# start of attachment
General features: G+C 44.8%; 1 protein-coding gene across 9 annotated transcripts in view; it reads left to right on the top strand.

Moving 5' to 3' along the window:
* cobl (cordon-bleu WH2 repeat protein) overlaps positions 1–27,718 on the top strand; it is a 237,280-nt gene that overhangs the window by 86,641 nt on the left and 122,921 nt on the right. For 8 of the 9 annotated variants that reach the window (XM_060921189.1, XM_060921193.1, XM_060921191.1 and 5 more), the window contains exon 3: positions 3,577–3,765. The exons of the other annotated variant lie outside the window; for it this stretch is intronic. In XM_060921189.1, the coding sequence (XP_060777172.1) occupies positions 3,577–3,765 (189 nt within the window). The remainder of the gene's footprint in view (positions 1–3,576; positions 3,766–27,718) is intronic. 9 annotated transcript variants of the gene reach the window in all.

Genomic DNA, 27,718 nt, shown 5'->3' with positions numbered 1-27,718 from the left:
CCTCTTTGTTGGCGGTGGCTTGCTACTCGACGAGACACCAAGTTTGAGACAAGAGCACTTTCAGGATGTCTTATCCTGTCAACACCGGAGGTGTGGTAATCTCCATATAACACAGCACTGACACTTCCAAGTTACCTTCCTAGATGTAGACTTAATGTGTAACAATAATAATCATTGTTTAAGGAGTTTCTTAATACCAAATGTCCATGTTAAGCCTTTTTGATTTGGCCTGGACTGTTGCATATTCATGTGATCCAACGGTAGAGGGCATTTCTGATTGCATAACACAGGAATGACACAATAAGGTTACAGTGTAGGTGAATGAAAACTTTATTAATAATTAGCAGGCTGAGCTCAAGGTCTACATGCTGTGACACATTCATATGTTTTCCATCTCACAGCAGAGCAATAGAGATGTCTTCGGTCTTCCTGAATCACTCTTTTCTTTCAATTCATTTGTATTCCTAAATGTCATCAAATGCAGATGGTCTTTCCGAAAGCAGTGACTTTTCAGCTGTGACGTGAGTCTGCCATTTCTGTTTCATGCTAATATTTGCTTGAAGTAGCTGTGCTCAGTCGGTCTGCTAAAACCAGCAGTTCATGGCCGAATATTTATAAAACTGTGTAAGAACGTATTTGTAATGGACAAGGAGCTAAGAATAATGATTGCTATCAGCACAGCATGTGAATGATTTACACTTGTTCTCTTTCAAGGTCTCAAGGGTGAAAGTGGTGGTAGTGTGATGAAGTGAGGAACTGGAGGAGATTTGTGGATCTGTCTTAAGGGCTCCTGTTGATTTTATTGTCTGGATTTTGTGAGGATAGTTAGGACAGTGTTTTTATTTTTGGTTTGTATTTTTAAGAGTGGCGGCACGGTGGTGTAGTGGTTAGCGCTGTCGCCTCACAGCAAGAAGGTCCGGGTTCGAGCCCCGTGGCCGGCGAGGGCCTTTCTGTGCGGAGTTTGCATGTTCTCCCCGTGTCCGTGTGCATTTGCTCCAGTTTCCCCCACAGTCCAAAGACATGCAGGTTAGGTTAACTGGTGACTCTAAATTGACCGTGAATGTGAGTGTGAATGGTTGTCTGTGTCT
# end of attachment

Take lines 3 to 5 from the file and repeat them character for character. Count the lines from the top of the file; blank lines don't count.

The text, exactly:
* cobl (cordon-bleu WH2 repeat protein) overlaps positions 1–27,718 on the top strand; it is a 237,280-nt gene that overhangs the window by 86,641 nt on the left and 122,921 nt on the right. For 8 of the 9 annotated variants that reach the window (XM_060921189.1, XM_060921193.1, XM_060921191.1 and 5 more), the window contains exon 3: positions 3,577–3,765. The exons of the other annotated variant lie outside the window; for it this stretch is intronic. In XM_060921189.1, the coding sequence (XP_060777172.1) occupies positions 3,577–3,765 (189 nt within the window). The remainder of the gene's footprint in view (positions 1–3,576; positions 3,766–27,718) is intronic. 9 annotated transcript variants of the gene reach the window in all.

Genomic DNA, 27,718 nt, shown 5'->3' with positions numbered 1-27,718 from the left:
CCTCTTTGTTGGCGGTGGCTTGCTACTCGACGAGACACCAAGTTTGAGACAAGAGCACTTTCAGGATGTCTTATCCTGTCAACACCGGAGGTGTGGTAATCTCCATATAACACAGCACTGACACTTCCAAGTTACCTTCCTAGATGTAGACTTAATGTGTAACAATAATAATCATTGTTTAAGGAGTTTCTTAATACCAAATGTCCATGTTAAGCCTTTTTGATTTGGCCTGGACTGTTGCATATTCATGTGATCCAACGGTAGAGGGCATTTCTGATTGCATAACACAGGAATGACACAATAAGGTTACAGTGTAGGTGAATGAAAACTTTATTAATAATTAGCAGGCTGAGCTCAAGGTCTACATGCTGTGACACATTCATATGTTTTCCATCTCACAGCAGAGCAATAGAGATGTCTTCGGTCTTCCTGAATCACTCTTTTCTTTCAATTCATTTGTATTCCTAAATGTCATCAAATGCAGATGGTCTTTCCGAAAGCAGTGACTTTTCAGCTGTGACGTGAGTCTGCCATTTCTGTTTCATGCTAATATTTGCTTGAAGTAGCTGTGCTCAGTCGGTCTGCTAAAACCAGCAGTTCATGGCCGAATATTTATAAAACTGTGTAAGAACGTATTTGTAATGGACAAGGAGCTAAGAATAATGATTGCTATCAGCACAGCATGTGAATGATTTACACTTGTTCTCTTTCAAGGTCTCAAGGGTGAAAGTGGTGGTAGTGTGATGAAGTGAGGAACTGGAGGAGATTTGTGGATCTGTCTTAAGGGCTCCTGTTGATTTTATTGTCTGGATTTTGTGAGGATAGTTAGGACAGTGTTTTTATTTTTGGTTTGTATTTTTAAGAGTGGCGGCACGGTGGTGTAGTGGTTAGCGCTGTCGCCTCACAGCAAGAAGGTCCGGGTTCGAGCCCCGTGGCCGGCGAGGGCCTTTCTGTGCGGAGTTTGCATGTTCTCCCCGTGTCCGTGTGCATTTGCTCCAGTTTCCCCCACAGTCCAAAGACATGCAGGTTAGGTTAACTGGTGACTCTAAATTGACCGTGAATGTGAGTGTGAATGGTTGTCTGTGTCT